Trenton Smiley’s job in a library is what you might call a full-circle moment.
At the age of 21, Trenton went to the library with his future wife to research careers. While inside the library, he decided to study communications in college.
Years later, he is working in communications for a library, specifically as Director of Marketing and Communications for Capital Area District Libraries (CADL). Located in Lansing, Michigan area, the library encompasses a service area of approximately 230,000 residents.
Every year, CADL does something extraordinary to reach new audiences. Beginning in 2020, the library launched a Christmas Eve Radio Storytime in partnership with 99.1 WFMK, one of the top radio stations in the Lansing market, especially among female listeners. During the holiday season, the station switches to an all-Christmas Music format, which provides a nice fit for storytime.
“We decided to read Clement Moore’s 1837 poem ‘Twas the night before Christmas because it was part of the public domain,” said Trenton. “Each year, we select one of our youth librarians to read the poem over a wonderfully produced music bed (done by the radio station) that also included special sound effects.”
“A holiday greeting from our executive director Scott Duimstra is always included along with a message from a special guest. Michigan Governor Gretchen Whitmer appeared in 2020 and 2022, while a cast member of Disney’s Broadway Show Frozen appeared in 2021 to promote the show, which was coming to our community a couple of weeks after the storytime aired.”
The radio storytime, which is about six minutes in length, aired twice on Christmas Eve. Listeners could also hear the storytime on sister station 1240 WJIM every hour until midnight. To become more inclusive, CADL launched a Spanish version of the storytime which airs on two NPR radio stations and a Spanish podcast owned by WKAR.
The cost is about $500 to air the storytime, but the station helps promote the special through free commercials and placement on the website and social media.
In addition to promotion on the radio, CADL began working with a local TV station WILX TV-10 to promote their reindeer visits and other holiday events.
“In addition to on-air ads, we also run homepage takeovers of WILX.com,” said Trenton. “A homepage takeover allows us to have 100 percent share of voice by using all available ad positions for a 24-hour period. We use this practice often to generate a great deal of web traffic over a short period of time.”
The library has taken that one step further by sponsoring the station’s broadcast of How the Grinch Stole Christmas and 5 More Sleeps Til Christmas. It’s a fantastic opportunity to reach people who never interact with the library.
“The idea to sponsor the holiday block of specials is really based on the homepage takeover concept,” explained Trenton. “We would secure all the available local ad positions during the hour block of holiday specials, which translated to two minutes. We would use this ad time to air 2, one-minute segments featuring a duo of librarians demonstrating a craft that was related to one of the holiday specials.”
It only took one day for the library to receive clearance from station management. The station also offered to help produce the library segments and promotional ads, as well as help create awareness of this special program the week leading up to the air date. It took another hour to shoot the segments and promos for the event.
Trenton said his library had specific goals for this paid partnership: to find ways to share the library experience. Specifically, Trenton had three main goals.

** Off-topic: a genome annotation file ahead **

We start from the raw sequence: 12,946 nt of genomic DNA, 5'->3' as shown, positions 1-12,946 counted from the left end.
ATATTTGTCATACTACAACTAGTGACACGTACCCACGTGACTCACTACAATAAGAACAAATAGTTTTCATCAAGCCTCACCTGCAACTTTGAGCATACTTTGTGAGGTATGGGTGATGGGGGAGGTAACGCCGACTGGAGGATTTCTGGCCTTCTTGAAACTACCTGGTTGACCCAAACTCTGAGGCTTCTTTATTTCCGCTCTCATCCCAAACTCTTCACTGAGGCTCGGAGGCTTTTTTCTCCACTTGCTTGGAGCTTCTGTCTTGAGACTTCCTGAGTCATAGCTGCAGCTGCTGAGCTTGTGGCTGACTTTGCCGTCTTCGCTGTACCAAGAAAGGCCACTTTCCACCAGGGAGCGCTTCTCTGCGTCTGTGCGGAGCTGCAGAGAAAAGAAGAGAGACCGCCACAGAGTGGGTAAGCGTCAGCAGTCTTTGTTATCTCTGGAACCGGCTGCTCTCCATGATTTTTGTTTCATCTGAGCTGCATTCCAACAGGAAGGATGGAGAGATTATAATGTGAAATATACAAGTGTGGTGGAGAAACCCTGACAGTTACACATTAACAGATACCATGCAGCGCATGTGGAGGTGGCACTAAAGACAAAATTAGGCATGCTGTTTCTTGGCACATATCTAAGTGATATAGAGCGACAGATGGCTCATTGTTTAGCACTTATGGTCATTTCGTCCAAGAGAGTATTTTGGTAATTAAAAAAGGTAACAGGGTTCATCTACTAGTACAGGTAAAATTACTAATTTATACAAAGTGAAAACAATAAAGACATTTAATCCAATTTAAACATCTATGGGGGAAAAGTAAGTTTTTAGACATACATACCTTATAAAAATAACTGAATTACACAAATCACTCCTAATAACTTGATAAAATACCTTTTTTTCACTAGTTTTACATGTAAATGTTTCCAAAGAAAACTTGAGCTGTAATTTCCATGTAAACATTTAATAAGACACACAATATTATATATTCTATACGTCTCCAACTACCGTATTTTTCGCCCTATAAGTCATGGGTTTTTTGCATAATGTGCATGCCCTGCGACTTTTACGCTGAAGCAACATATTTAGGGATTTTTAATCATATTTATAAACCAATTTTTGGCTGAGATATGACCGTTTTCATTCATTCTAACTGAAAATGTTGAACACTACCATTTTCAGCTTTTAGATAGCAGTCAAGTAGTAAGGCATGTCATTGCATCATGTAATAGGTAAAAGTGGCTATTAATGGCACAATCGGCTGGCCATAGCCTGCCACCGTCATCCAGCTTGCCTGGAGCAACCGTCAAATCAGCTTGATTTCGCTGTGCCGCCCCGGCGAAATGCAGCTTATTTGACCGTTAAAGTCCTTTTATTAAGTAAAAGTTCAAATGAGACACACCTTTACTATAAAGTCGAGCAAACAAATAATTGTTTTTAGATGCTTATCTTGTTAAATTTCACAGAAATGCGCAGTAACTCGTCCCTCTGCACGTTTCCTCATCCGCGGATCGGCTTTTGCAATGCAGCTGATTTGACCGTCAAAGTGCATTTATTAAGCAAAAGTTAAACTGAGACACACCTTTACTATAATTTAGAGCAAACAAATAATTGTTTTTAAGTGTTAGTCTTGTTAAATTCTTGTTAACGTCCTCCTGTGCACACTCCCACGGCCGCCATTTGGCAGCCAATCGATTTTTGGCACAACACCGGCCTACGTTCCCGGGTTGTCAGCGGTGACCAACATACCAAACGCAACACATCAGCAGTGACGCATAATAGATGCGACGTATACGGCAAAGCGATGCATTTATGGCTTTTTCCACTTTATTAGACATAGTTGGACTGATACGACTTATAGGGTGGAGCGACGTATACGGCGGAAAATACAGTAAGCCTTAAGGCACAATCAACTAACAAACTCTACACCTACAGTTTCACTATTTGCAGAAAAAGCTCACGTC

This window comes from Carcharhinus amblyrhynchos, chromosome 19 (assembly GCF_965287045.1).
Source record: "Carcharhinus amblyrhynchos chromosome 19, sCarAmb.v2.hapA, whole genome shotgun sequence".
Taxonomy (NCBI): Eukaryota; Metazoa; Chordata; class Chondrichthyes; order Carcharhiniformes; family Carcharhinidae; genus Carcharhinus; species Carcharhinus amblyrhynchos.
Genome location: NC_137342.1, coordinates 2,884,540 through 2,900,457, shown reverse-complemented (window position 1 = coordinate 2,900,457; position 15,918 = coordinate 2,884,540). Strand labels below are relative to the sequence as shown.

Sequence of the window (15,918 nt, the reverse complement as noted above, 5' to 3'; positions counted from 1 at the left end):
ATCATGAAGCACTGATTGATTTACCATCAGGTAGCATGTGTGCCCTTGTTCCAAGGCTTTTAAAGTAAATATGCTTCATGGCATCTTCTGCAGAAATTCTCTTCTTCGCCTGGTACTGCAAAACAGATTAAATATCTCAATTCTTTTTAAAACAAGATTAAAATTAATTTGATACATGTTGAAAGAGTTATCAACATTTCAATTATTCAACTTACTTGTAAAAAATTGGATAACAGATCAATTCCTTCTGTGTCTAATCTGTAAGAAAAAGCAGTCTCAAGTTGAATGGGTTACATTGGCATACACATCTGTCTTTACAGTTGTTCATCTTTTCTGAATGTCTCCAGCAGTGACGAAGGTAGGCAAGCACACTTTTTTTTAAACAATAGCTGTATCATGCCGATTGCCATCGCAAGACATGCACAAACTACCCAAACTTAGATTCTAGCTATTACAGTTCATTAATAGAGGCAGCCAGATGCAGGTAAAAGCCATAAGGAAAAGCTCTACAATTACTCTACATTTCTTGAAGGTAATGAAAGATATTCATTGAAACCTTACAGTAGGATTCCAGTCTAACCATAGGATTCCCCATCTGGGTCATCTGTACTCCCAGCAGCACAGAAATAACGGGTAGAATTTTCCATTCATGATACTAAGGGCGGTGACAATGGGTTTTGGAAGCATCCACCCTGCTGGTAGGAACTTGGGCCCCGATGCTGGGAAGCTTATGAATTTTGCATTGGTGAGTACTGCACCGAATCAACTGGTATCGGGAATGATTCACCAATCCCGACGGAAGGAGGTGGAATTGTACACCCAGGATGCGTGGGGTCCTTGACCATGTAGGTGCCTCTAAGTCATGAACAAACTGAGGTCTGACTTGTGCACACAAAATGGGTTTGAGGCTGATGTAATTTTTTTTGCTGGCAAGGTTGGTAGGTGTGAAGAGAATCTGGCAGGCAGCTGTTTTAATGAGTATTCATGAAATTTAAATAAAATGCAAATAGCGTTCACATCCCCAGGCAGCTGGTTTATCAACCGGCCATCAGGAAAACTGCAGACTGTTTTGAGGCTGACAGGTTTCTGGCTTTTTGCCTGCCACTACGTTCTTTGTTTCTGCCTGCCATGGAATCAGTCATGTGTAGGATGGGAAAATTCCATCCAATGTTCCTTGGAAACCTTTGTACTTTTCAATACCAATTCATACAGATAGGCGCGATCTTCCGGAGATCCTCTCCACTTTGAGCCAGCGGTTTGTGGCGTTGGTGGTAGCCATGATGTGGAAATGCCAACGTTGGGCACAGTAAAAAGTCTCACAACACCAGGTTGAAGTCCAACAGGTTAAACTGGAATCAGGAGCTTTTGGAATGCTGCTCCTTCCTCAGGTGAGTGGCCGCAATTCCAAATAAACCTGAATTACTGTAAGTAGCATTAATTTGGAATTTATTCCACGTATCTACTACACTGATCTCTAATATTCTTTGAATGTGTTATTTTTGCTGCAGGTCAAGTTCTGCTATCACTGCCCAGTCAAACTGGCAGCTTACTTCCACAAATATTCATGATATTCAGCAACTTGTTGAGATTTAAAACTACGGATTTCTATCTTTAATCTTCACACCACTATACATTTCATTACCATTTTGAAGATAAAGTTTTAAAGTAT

- Increase marketing reach and frequency. “We focus on a more outward approach to our marketing. The larger pool of people we can engage with the greater chance we have to convert them to users of the library. The same is true of how they are seeing and hearing our messages and content. “
- Strengthen brand awareness. “These programs provide us with an opportunity to highlight our expertise, create awareness of CADL, and position the library differently in the minds of the viewers and listeners.”
- Expand promotional inventory. “Creation of programs like these provide CADL with content in which to promote other services and generate sponsorships.”
“Since the specials aired during primetime on Friday evening, December 23, we were confident that there would be a large viewing audience and worthy of the $800 price tag,” shared Trenton. “The total planning time on our part was about an hour.”
The television and radio events were marketed via email, social media, branch digital signage, press releases, a holiday guide, and promos on radio and television stations. “All the tactics helped spread the word about the specials,” said Trenton. “But I favor the digital ones because they provide real-time reporting on engagement.”
And, the partnership was indeed a success. “Based on the audience sizes of both our television and radio programs, we were able to accomplish our goal of increased marketing reach,” shared Trenton.
“Through the partnerships with both the television station and three radio stations, we received free promotional ads which helped with our goals of increased frequency, strengthened brand awareness, and more content in which to use to cross-promote services and use for sponsorships. Discussions have also begun about expanding the number of radio stations airing our special storytime.”
Trenton says his library marketing inspiration comes from the for-profit world including Disney and retail outlets.
He has advice for library marketers looking to leverage events to promote their libraries.“Negotiate from a position of strength,” he said. “Libraries have so much they can leverage including their expertise, content, goodwill, footprint (digital & physical), and customer base.”
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